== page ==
Frank Schaeffer unquestionably adored his father, just as his father passionately adored him. Having lived in their home for more than three years, I have countless memories of this, including the sight of the two of them wrestling on the floor of the living room of their chalet, and ending with a fierce hug. Yet no critic or enemy of Francis Schaeffer has done more damage to his life’s work than his son Frankâ€”a result that one might not be able to infer from many reviews of the memoir, including that which appeared in the previous issue of Books & Culture.
The problem is not so much that Frank exposes and trumpets his parents’ flaws and frailties, or that he skewers them with his characteristic mockery. It is more than that. For all his softening, the portrait he paints amounts to a death-dealing charge of hypocrisy and insincerity at the very heart of their life and work. In Frank’s own words, his parents were “crazy for God.” Their call to the ministry “actually drove them crazy,” so that “religion was actually the source of their tragedy.” His dad was under “the crushing belief that God had ‘called’ him to save the world.” Because of this, his parents were “happiest when farthest away from their missionary work.” Back at their calling, they were “professional proselytizers,” their teaching was “indoctrination,” and it was unclear whether people came to faith or were “brainwashed” and “under the spell” of his parents. Frank’s own arguments in their support, he now says, were a kind of “circus trick.” (more…)
[HT: James Grant]
Here is a very helpful and interesting interview with Dr. Ed Blum, who edited the Holman Christian Standard Bible. I encourage everyone to read at least some part of it. The information is extremely fascinating.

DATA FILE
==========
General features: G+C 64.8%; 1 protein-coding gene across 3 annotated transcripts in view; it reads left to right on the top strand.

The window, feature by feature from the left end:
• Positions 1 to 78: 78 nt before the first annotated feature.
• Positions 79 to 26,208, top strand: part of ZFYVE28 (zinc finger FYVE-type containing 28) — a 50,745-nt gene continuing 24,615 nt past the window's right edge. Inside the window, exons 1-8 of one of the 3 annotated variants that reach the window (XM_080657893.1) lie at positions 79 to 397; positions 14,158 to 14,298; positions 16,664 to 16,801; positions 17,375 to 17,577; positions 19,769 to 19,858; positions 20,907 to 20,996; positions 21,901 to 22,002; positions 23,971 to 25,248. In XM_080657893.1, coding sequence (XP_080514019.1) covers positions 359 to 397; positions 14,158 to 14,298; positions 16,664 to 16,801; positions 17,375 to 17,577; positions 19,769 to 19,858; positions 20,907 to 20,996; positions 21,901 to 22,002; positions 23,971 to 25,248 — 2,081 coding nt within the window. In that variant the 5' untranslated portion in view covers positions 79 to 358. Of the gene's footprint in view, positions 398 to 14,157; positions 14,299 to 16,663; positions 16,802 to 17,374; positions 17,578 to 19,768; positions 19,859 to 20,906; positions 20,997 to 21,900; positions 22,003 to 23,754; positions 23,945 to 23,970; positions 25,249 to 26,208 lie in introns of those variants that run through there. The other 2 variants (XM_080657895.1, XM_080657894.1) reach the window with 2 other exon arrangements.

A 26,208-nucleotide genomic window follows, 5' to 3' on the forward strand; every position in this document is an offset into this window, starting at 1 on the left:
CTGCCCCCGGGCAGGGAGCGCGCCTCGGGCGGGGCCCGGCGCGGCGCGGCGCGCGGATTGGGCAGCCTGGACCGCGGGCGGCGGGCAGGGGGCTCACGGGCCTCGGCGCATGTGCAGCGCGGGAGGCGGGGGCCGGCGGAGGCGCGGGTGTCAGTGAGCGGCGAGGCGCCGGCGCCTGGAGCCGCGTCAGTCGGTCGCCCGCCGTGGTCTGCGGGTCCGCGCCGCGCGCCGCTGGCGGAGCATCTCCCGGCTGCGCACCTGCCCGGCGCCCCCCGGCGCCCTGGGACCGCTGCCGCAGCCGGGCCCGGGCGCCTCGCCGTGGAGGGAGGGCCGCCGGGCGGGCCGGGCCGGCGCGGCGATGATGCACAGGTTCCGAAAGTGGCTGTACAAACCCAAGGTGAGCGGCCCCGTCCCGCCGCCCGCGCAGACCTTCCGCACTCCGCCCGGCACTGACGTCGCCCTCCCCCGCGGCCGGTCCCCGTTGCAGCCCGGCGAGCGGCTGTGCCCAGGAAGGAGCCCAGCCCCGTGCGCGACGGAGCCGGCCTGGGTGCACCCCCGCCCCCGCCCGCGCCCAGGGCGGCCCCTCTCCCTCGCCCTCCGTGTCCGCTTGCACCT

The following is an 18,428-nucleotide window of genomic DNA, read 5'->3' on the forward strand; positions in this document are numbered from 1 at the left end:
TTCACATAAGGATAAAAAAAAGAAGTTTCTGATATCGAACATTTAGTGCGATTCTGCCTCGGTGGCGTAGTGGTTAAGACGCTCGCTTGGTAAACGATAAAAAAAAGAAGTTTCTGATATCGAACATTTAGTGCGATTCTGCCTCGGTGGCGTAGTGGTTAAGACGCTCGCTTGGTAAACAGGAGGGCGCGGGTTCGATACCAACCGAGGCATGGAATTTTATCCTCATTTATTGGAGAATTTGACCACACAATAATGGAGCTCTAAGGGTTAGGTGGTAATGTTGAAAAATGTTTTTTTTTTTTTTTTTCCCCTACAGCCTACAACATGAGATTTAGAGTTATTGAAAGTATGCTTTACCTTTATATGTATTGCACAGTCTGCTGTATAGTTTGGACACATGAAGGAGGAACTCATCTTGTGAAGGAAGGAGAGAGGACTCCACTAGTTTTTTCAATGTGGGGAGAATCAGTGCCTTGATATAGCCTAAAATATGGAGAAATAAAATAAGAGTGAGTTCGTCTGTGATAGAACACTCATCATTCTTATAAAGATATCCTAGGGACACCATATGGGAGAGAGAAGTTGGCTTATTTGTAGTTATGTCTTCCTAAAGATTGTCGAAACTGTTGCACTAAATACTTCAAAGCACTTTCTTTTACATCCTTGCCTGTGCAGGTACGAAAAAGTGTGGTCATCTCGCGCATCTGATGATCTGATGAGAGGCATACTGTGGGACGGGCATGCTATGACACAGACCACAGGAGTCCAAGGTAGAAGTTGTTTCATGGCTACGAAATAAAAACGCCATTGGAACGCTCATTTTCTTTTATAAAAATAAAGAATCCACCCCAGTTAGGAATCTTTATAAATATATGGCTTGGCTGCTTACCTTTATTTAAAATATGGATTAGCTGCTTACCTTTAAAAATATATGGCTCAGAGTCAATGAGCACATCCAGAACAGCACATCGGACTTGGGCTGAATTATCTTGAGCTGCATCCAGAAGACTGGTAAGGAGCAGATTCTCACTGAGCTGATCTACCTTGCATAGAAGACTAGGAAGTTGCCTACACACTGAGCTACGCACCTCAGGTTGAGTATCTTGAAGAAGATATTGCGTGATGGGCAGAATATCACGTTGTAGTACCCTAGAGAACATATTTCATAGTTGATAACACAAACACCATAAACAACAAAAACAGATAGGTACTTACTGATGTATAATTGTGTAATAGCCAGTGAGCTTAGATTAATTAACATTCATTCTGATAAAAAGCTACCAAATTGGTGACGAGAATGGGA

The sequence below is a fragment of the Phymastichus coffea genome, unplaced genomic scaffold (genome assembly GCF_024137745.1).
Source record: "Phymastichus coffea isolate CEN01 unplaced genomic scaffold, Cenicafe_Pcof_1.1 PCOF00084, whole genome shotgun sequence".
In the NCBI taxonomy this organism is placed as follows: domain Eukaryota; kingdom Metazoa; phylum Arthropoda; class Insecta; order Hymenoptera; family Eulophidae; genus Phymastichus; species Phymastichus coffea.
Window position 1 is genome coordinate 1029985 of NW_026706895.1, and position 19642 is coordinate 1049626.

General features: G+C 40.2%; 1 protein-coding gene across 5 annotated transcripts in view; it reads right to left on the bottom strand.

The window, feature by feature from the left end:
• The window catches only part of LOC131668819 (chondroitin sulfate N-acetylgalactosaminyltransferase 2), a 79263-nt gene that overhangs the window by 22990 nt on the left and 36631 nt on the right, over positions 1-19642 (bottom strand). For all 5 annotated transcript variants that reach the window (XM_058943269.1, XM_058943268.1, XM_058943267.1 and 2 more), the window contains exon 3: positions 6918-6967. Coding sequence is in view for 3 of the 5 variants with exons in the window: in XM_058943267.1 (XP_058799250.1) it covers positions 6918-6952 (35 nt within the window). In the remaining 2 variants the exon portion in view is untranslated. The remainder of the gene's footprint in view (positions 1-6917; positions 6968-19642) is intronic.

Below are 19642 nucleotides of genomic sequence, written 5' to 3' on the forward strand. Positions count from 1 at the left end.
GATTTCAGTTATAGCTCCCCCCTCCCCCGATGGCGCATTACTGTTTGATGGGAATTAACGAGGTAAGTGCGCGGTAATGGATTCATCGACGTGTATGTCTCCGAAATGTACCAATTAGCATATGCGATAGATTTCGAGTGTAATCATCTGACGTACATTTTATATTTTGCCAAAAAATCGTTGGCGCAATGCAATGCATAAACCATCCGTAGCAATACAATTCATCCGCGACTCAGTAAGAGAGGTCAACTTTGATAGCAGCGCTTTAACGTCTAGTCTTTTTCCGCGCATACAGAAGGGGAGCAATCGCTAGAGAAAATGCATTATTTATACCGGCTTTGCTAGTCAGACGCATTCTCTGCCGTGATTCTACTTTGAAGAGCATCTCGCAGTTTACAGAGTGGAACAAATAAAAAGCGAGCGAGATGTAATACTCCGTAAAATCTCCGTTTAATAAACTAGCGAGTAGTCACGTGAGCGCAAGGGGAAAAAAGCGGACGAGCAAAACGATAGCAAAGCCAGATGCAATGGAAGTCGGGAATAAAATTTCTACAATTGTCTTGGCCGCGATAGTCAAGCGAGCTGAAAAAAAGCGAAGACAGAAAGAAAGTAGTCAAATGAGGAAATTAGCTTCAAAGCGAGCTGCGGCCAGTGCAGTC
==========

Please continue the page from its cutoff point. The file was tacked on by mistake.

Below I have re-posted the portion of the interview that dealt with the HCSB’s distinctions from other translations, in particular the ESV.
Please let me know what you think.
Will: In your mind, what makes this translation distinct from other translations? Iâ€™m particularly interested in its distinction from the ESV, which seems to be one of its biggest competitors, if I can use that term.
Ed: The ESV comes from the King James tradition. The King James was revised continuously until about 1750. In 1870 they did a major revision of the King James which never became really popular which was called the English Revised Version, and I think popularly known as the Revised Version. It actually came out in 1881. The Americans who worked on it werenâ€™t happy with it, but they had signed an agreement not to publish for 20 years, so they came out in 1901 with the American Standard Version, their revision of the King James tradition. And that stayed in print until the mid 1930s and the National Council of Churches who owned the copyright started on the RSV. And the RSV NT was done in 1946, and the OT was finished in the early 1950s. Everybody thought the NT was fairly decent, but the OT, they had a number of Jewish scholars and they felt that it wasnâ€™t quite what they wanted. So a group of Americans from the Lockman foundation took the old American Standard Version and made the New American Standard Version. That one began as a revision of the King James tradition. And then there was the revision done by Thomas Nelson; they did the NKJV. Then the NASB was revised again in 1995. The English Standard Version took the old RSV and revised about 7% of it. So itâ€™s not a new translation; itâ€™s a revision of the King James tradition. Although they worked on a lot of things, if you really compare them youâ€™ll see that itâ€™s still the King James tradition. Theyâ€™ve taken King James word order, much of the vocabulary is still the same. The HCSB is a new translation from the original text. For example, the standard Hebrew lexicon that we used is the most recent one. The ESV is a lot closer to the NASB95 and the King James tradition. For example, how often do you use the word â€œshallâ€?